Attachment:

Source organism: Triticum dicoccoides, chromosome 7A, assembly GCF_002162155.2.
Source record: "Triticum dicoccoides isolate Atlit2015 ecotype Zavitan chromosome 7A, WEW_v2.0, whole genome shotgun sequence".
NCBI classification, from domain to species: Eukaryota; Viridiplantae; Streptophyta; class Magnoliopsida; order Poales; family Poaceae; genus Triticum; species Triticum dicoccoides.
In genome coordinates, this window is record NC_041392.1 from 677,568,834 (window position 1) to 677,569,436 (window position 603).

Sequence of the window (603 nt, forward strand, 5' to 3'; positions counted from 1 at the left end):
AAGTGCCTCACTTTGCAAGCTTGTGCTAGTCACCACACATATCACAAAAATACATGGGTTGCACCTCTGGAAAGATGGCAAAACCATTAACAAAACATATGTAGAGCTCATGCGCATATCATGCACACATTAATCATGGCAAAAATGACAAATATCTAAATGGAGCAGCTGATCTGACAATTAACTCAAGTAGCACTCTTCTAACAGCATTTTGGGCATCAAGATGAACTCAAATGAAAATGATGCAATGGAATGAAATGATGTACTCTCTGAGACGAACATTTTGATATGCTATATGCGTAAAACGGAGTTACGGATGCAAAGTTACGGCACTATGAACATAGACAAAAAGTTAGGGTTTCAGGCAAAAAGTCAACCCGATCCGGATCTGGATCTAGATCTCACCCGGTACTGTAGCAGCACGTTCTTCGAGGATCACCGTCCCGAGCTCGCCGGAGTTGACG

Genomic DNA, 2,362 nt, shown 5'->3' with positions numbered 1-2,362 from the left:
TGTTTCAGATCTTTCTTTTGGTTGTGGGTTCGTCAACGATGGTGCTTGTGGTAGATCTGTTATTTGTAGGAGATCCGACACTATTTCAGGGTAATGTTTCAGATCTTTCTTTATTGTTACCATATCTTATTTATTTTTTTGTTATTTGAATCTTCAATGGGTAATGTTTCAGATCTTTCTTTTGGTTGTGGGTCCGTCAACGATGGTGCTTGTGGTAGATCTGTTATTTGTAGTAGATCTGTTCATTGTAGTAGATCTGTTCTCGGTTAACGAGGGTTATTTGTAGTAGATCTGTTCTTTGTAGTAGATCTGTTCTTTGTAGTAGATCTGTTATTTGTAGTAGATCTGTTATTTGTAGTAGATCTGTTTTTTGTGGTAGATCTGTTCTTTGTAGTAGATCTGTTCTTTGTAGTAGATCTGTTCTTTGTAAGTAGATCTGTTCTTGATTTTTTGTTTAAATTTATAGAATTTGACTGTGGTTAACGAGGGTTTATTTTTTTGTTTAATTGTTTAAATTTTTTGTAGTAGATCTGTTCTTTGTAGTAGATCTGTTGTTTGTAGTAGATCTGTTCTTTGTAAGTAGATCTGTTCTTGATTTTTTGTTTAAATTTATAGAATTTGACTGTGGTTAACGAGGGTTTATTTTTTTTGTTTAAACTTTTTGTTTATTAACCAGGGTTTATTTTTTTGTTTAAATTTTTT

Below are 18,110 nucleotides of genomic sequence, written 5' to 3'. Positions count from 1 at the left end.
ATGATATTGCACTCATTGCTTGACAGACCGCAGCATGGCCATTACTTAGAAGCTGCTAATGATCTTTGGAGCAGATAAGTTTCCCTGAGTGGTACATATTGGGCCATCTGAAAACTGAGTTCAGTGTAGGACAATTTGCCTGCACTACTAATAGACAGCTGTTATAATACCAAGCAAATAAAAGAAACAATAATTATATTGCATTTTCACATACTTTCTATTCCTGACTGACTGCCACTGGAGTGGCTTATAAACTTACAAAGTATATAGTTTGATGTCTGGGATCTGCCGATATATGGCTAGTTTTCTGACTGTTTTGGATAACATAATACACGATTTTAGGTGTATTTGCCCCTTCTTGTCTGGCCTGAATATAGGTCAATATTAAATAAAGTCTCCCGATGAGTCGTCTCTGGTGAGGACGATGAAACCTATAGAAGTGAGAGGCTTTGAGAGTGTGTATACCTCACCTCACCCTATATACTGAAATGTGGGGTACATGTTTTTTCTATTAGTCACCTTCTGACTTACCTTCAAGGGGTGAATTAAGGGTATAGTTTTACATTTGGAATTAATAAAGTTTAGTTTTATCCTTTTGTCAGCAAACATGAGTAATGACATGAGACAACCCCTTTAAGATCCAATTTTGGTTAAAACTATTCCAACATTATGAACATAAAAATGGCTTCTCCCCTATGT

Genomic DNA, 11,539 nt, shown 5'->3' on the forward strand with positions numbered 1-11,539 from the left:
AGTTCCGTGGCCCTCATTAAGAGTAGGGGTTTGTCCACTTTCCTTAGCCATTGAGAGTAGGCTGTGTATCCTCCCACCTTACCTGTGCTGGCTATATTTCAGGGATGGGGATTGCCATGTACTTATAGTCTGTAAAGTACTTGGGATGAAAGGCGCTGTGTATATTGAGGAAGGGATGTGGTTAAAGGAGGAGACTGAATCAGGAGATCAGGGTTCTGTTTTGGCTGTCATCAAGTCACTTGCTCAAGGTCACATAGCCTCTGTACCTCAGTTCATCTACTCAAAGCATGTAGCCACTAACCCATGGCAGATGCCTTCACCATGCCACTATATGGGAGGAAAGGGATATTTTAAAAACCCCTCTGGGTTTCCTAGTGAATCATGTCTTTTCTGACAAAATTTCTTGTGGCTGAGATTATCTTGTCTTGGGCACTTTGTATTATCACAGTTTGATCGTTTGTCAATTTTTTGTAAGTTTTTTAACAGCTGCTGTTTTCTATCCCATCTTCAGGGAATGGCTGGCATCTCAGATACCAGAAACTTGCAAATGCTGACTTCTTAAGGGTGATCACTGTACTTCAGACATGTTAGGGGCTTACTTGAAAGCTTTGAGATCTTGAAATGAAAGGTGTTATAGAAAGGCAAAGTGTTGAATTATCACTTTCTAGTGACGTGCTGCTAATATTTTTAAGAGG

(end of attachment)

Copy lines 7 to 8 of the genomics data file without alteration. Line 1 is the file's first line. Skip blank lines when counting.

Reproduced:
Genomic DNA, 2,362 nt, shown 5'->3' with positions numbered 1-2,362 from the left:
TGTTTCAGATCTTTCTTTTGGTTGTGGGTTCGTCAACGATGGTGCTTGTGGTAGATCTGTTATTTGTAGGAGATCCGACACTATTTCAGGGTAATGTTTCAGATCTTTCTTTATTGTTACCATATCTTATTTATTTTTTTGTTATTTGAATCTTCAATGGGTAATGTTTCAGATCTTTCTTTTGGTTGTGGGTCCGTCAACGATGGTGCTTGTGGTAGATCTGTTATTTGTAGTAGATCTGTTCATTGTAGTAGATCTGTTCTCGGTTAACGAGGGTTATTTGTAGTAGATCTGTTCTTTGTAGTAGATCTGTTCTTTGTAGTAGATCTGTTATTTGTAGTAGATCTGTTATTTGTAGTAGATCTGTTTTTTGTGGTAGATCTGTTCTTTGTAGTAGATCTGTTCTTTGTAGTAGATCTGTTCTTTGTAAGTAGATCTGTTCTTGATTTTTTGTTTAAATTTATAGAATTTGACTGTGGTTAACGAGGGTTTATTTTTTTGTTTAATTGTTTAAATTTTTTGTAGTAGATCTGTTCTTTGTAGTAGATCTGTTGTTTGTAGTAGATCTGTTCTTTGTAAGTAGATCTGTTCTTGATTTTTTGTTTAAATTTATAGAATTTGACTGTGGTTAACGAGGGTTTATTTTTTTTGTTTAAACTTTTTGTTTATTAACCAGGGTTTATTTTTTTGTTTAAATTTTTT